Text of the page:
The Feywild landscape creates a fantastical mirror image of the material plane, echoing its features and magnifying its wonders. The archfey who keep their kingdoms in the Plane of Faerie are likewise echoes of inhabitants of the material plane: jealous rulers, vicious peasants, greedy merchants. They are archetypes made manifest, sometimes even verging on parodies of the folk they represent. These archfey delight in mischief and revelry, but their sense of what is humorous and what is clever does not correspond to that of a mortal. The archfey described below take their entertainment from stealing children, controlling their subjects, and trapping hapless mortals in labyrinths as much as they enjoy riddles, mimicry, and flattery.
The Fallow-Fallen embodies the anger of a downtrodden serf. The Fallow-Fallen seeks to feel powerful, so they exert their will over whatever unfortunate beings pass through their demesne. The Fallow-Fallen loves violence and gore more than most of their kin among the archfey, with a special taste for those who look down on others. They command a pack of faerie hounds to chase down trespassers, but a respectful guest may be rewarded with a harvest bounty or a fey steed faster than any mortal horse.
The Thistlewise echoes the territorial nature of a solitary druid. The Thistlewise wants nothing more than to be left alone, but they have great knowledge and gifts beyond the ken of most mortals, making them a desirable endpoint of a Feywild pilgrimage. The Thistlewise tangles the mind, misleading and misdirecting creatures who dare disturb them. Their realm is overrun with tangling vines and thorny brambles that form a twisting labyrinth with neither entrance nor exit; escape is virtually impossible without a magical aid. The Thistlewise sees mortals like insects, but from time to time, a rare species might catch their eye and their aid.
The Marioneer mirrors a grasping chancellor, constantly scheming for control and approval while in service to the whims of a good-natured satyr king. They command a court of puppets, strung up and charmed by them to both entertain their satyr liege and serve the Marioneer's own desires. The Marioneer cannot keep constant control, but in their immediate presence, fey and mortals alike struggle to retain their sense of self. The Marioneer requires nothing less than absolute deference, but visitors may still garner their favor--as long as they recognize the true power behind the throne.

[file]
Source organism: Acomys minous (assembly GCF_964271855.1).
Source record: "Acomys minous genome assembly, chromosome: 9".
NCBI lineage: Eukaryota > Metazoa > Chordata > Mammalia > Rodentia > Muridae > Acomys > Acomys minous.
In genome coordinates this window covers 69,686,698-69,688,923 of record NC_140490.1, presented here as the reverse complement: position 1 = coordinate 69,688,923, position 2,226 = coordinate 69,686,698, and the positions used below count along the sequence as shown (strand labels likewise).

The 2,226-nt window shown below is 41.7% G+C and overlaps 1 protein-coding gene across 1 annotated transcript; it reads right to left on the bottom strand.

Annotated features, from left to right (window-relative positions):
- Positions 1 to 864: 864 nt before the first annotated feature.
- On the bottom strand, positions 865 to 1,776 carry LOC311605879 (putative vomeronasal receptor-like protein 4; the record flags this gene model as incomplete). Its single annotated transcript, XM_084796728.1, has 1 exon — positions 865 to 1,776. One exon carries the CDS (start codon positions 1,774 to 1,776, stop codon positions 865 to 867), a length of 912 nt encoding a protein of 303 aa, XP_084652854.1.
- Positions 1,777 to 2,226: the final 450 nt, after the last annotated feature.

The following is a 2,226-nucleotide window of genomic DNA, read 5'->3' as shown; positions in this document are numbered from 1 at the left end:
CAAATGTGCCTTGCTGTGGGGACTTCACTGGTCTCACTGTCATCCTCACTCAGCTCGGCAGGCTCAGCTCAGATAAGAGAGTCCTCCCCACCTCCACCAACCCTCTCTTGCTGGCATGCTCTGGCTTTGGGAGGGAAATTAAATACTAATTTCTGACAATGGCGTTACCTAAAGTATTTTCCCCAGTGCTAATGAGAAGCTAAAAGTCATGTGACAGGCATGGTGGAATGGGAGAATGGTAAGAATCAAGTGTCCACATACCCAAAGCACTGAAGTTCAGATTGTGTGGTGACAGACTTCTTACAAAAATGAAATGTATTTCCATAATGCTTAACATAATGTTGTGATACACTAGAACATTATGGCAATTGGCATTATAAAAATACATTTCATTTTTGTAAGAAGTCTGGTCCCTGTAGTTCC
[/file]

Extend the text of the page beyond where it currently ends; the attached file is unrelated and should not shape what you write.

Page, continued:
The Kegling maintains an unusual feature of the Feywild landscape: the ubiquitous tavern. A bawdy and cheerful brawler, the Kegling loves to engage in a physical challenge with their patrons only to turn about and offer a drunken riddle-contest. The Kegling is a masterful host who stands on barroom ceremony, but is over-indulgent. Less overtly sinister than most other archfey, once you've met the Kegling they seem ever-present, their tavern appearing on the roadside or in the midst of the Seelie Court. As lord over common knowledge and common sense, information given to the Kegling will be spread around or held in reserve for later blackmail.
The Paper King
The Paper King is no king at all, but the manifest ego of a powerful mage. They are a hoarder of knowledge and memory, particularly the memories of those who visited the Feywild and lost their recollection of those times. The Paper King's true prize is a vast repository of spells, transcribed from lost spellbooks and tomes that found their way to the Feywild. In fact, any book lost or misplaced eventually finds its way here, to the towering retreat of the Paper King. The Paper King might allow a courageous mortal to peruse the collection, but only at the cost of a few memories of their own.
Born of the greed of the owner of a trading company, the Hungerhanded seeks nothing more than to obtain. The Hungerhanded gives nothing without receiving more in return. They see all mortal passersby as beneath them, simply delivery carts of precious treasures who are unaware of their true purpose. The Hungerhanded will happily provide protection for their little treasure-deliverers, as well as any reward that costs them nothing. The Hungerhanded's negotiation skills are unparalleled, and they always know when they have the upper hand.
The Autarch is the Feywild's adaption of a motivational speaker, one whose words are unsettlingly persuasive. The Autarch rules a dominion of followers who each believe they are acting in their own self-interest, self-governing in ways that always seem to benefit the Autarch. Self-deceit is the name of the Autarch's game; even they themself are convinced that everyone within their domain is acting according to their own nature. Their way, it seems, is simply the best way. Why else would so many people choose to follow this philosophy of self-rule? The people of the Autarch's realm often speak in the Autarch's voice, repeating the archfey's philosophy unthinkingly. The Autarch claims to want nothing but a few moments of a creature’s time; they know that is all they need to win hearts and minds.
The Askew exaggerates the features of a traveling minstrel. A performer and pantomimer, they are one of those rare Archfey who make their way to the material plane more often than most. They enjoy the attention, of course, but they also enjoy luring children from their homes and bringing them to the Feywild to serve in their own court for years. Sometimes even decades pass before they are permitted to rejoin their kind, but when they return, they have been made feral by their time in the Askew's service. The Askew loves nothing, hates nothing, and fears nothing. It wants only companionship and joy, and a mortal who can offer either--even for a brief time--could please it enough to receive a rare boon. A creature who dares disturb its reverie, however, invites a curse upon their head.
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